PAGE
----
The release of state tax refunds has been approved amid improving collections. The state will begin immediately issuing refunds for income tax returns that were processed during the months of January and February.
Refunds will be processed by the Tax Department on a first-in-first-out basis, with the first refunds going to those who were earliest in filing their tax returns. Refunds for taxpayers with automatic deposits will begin on Friday, May 21. For taxpayers without direct deposit, refund checks will be mailed starting Friday, May 28.
Officials will continue to assess the State’s cash flow before determining whether additional tax refunds can be processed before July 20, which is the deadline to comply with the legally allowed 90-day refund period.
The administration opted for the initial refund delay in order to avoid tax increases next year. Another reason given for the delay was to avoid additional cuts to education, health and human services and other programs. It was intended to mitigate the state’s projected $721 million revenue shortfall for fiscal year 2010, which ends June 30, 2010. The administration projected the refund delay would have provided an estimated one-time savings of $275 million.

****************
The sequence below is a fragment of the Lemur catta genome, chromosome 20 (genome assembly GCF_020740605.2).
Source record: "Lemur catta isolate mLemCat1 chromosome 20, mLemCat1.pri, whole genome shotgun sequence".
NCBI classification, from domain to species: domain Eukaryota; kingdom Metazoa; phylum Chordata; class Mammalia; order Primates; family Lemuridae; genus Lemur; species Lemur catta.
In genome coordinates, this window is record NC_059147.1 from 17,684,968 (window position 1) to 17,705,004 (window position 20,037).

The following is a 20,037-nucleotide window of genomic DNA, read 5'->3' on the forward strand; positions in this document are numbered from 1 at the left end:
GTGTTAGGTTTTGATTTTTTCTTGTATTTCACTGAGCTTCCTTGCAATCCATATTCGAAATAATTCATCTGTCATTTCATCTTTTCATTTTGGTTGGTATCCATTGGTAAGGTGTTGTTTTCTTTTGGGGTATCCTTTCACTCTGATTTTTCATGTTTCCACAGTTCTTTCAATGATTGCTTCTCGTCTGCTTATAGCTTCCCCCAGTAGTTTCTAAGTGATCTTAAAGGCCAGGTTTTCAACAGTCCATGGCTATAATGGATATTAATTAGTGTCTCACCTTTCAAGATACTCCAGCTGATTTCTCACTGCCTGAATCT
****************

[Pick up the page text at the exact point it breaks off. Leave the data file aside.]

Governor Linda Lingle who made the announcement today said the move was a direct result of improving tax revenue collections for the first 10 months of the current fiscal year.
Total estimated refunds to taxpayers who filed in the first two months of the year is approximately $125 million, and represent an estimated 60 percent of the $207 million in claims to date. Out of the 331,000 tax filers, an estimated 143,000 or 43 percent will receive refunds.
As of April 30, 2010, actual tax revenue collections indicate the revenue decline for the current fiscal year will be smaller than forecasted by the Council on Revenues. For the first 10 months of FY10, actual tax collections were down 1.0 percent. In contrast, the Council on Revenues has forecasted negative revenue collection growth of 2.5 percent.
Governor Lingle called the revision an encouraging sign saying, “We are still cautiously monitoring expenditures and future tax collections. At this time, we believe getting refunds to taxpayers is the appropriate thing to do. I would like to thank the public for its patience as we continue to address our budget shortfall while at the same time positioning Hawaii for a brighter economic future,” she said.
The media release advises the general public NOT to call the state Tax Department to check on the status of refunds, saying it will slow down the processing.